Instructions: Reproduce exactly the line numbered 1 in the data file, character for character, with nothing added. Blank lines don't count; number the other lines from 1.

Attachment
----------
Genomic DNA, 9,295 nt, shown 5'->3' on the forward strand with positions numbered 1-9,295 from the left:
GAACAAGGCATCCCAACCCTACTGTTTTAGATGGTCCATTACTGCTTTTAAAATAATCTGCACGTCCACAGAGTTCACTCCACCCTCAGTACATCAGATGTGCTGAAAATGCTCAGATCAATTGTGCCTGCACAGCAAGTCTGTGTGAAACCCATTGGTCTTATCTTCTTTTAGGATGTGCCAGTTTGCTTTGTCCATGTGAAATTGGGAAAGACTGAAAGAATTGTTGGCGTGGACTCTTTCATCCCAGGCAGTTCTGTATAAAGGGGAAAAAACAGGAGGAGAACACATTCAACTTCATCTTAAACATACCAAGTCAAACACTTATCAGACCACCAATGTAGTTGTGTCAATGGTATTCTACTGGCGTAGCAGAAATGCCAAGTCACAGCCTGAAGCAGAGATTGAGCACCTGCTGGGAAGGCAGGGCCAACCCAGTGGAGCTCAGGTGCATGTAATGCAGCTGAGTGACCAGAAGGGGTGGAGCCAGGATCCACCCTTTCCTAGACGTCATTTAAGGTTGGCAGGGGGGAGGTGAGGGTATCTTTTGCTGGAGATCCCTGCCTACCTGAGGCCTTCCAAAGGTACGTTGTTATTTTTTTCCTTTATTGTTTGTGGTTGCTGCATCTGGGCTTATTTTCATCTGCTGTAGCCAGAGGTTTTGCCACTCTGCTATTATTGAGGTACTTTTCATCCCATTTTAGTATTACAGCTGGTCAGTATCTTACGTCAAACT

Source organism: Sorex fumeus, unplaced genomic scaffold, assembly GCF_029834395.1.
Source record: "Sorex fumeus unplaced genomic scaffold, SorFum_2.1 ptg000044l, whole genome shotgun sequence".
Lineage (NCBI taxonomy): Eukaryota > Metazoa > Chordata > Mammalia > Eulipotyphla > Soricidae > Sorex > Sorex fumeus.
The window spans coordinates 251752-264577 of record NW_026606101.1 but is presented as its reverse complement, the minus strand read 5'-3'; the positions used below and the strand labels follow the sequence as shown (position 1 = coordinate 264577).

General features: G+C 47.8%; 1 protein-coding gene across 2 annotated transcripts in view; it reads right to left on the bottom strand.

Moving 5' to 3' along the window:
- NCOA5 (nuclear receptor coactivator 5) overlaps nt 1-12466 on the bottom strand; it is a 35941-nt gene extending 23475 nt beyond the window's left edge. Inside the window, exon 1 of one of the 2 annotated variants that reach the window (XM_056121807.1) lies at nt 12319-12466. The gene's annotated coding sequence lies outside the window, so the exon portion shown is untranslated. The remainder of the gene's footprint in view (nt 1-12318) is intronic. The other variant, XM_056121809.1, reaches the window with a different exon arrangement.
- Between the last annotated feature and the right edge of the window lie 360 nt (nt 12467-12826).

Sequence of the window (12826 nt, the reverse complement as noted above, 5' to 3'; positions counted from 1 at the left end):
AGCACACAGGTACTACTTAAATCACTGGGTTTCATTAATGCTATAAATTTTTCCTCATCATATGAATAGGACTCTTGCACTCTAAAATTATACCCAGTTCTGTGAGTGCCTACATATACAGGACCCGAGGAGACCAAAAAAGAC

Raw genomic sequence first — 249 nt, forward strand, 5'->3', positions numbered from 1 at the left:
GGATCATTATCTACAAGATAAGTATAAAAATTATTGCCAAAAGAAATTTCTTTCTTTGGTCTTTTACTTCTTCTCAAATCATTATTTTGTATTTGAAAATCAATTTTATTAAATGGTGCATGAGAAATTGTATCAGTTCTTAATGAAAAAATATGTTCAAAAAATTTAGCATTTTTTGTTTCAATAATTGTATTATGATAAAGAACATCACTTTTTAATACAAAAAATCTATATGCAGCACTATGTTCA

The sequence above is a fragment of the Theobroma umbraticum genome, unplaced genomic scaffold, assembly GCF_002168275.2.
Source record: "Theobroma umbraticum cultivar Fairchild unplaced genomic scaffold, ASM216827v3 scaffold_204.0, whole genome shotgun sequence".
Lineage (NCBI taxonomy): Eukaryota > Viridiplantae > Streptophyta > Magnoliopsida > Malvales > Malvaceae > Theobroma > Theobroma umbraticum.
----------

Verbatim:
Genomic DNA, 9,295 nt, shown 5'->3' on the forward strand with positions numbered 1-9,295 from the left: